The ADHD and the EFD Student in the Summertime


Students with Attention Deficit Hyperactivity Disorder (ADHD) and those with Executive Function Disorder (EFD) may lose more than learning during the long summer vacation. Not only will they forget up to two months’ worth of what they learned during the school year, they are also likely to slide back on the self-discipline and good habits that they worked so hard during the school year to maintain or to gain. 

These students have difficulty regulating themselves, focusing on and completing activities. They are most settled when they know what the day holds in store and what they will be expected to do.  This helps give them a sense of security and allows them to plan. Routines and structures encourage their self-discipline, organizational skills and self-confidence.  Having control over their behavior and meeting goals gives them a sense of achievement which reinforces the benefits of following through to meet expectations.  

There is much that can be done during summer vacation to maintain the momentum of the school year progress.  It’s a good idea to discuss the plans for summer days while school is still in session so that the student knows ahead of time that there still will be structure after the final bell rings.  

Together with your child, construct a general plan for each day, a framework so that essential good habits will be maintained.  Writing out a schedule and putting it in a prominent place will serve as a reminder for the child and it will be rewarding for him to move down the list to completion.  

Your student will benefit from having his own calendar on which to note special occasion days, sports team practice days, family outing days, the day to return to school and the like.  He’ll be alerted to organize for those days and will get accustomed to the idea that school will start again in the fall.  

 Providing your child with his own personal conventional analog alarm clock so that he can be mindful of the time of day and become aware of how long he spends with particular activities will encourage the budgeting of time.  Learning to tell time on a conventional clock is a valuable skill for the student.  

Going to bed at an hour similar to school nights will help ensure that he is getting enough sleep. He should maintain the good habit of organizing whatever might be needed in the morning.  Placing the next day’s clothes and needed items in full view will lend efficiency to his morning, saving time and helping to eliminate confusion over items that cannot be readily located when it’s time to leave the house.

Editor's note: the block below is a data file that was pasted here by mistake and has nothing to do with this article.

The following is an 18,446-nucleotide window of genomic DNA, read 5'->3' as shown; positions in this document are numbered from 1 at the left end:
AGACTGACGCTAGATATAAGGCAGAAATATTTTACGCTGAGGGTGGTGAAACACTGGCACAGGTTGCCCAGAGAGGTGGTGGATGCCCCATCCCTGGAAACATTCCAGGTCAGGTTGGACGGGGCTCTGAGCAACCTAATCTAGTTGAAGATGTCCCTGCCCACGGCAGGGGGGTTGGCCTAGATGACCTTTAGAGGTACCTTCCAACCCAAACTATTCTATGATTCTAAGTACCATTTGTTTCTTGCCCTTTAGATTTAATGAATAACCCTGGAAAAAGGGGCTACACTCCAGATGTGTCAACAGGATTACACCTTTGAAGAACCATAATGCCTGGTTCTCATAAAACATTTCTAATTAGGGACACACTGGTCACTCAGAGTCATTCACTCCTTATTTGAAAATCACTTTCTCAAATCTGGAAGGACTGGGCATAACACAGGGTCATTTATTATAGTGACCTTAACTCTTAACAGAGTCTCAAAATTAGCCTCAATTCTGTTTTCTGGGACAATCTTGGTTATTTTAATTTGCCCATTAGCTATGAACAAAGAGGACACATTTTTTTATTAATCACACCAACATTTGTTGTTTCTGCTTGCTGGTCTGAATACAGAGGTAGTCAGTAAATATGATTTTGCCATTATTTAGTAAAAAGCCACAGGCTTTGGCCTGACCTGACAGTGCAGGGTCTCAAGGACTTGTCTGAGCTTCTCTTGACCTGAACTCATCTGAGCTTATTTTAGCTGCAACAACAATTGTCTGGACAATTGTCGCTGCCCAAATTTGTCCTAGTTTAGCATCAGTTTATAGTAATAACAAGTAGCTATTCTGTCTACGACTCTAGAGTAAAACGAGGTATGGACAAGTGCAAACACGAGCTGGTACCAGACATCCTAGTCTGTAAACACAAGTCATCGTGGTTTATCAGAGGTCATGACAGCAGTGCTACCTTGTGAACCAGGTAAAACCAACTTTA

Setting his own alarms so that he can awaken close to the school year routine time will give him a sense of responsibility about time.  Setting of alarms so that he can remind himself to get ready for a planned activity will give him a sense of control with time enough to have a comfortable feeling of being prepared.  Time management is a life-long skill.   

Maintaining the priority of hygiene and getting dressed for the day rather than staying in pajamas will foster a good self-image and ambition.  Tending to his personal environment, tidying up after himself and making the bed each day will benefit his self-discipline and organizational skills.  Neatness itself is a time-saver which makes it easier to deal with an  unexpected schedule disruption.  

The child should have chores around the house or yard and regarding the care of any pets that the family has.  Following directions and accepting responsibility will increase his time management skills and his memory functions.  Being accountable and dependable will serve him well always. He will feel good about himself too.  

 An important summer goal which will teach methods of approaching a large project is the cleaning and organization of his closets, drawers and areas of toys or games. Our personal environment influences our self-image and, when it is neat and organized, we are encouraged to match that in our activities.  Your student will study far better by organizing his homework area and approaching the books with clear purpose.  

 Clutter is confusing, distracts us, slows us down and lowers our enthusiasm for new projects.  To foster enthusiasm for the project of eliminating clutter, help your child to avoid feeling overwhelmed by dividing this work into manageable ‘chunks’ so that there will be encouraging daily achievements and so that the entire project will be completed.  Help him make of an overview outline of what is to be done, decide the order of priority and what will be needed to eliminate the outgrown clothing, the broken-beyond-repair and whatever no longer wanted items and clutter might have been collected during the school year.  Remind him that it’s necessary to make room for the items that will replace the ones that are being discarded.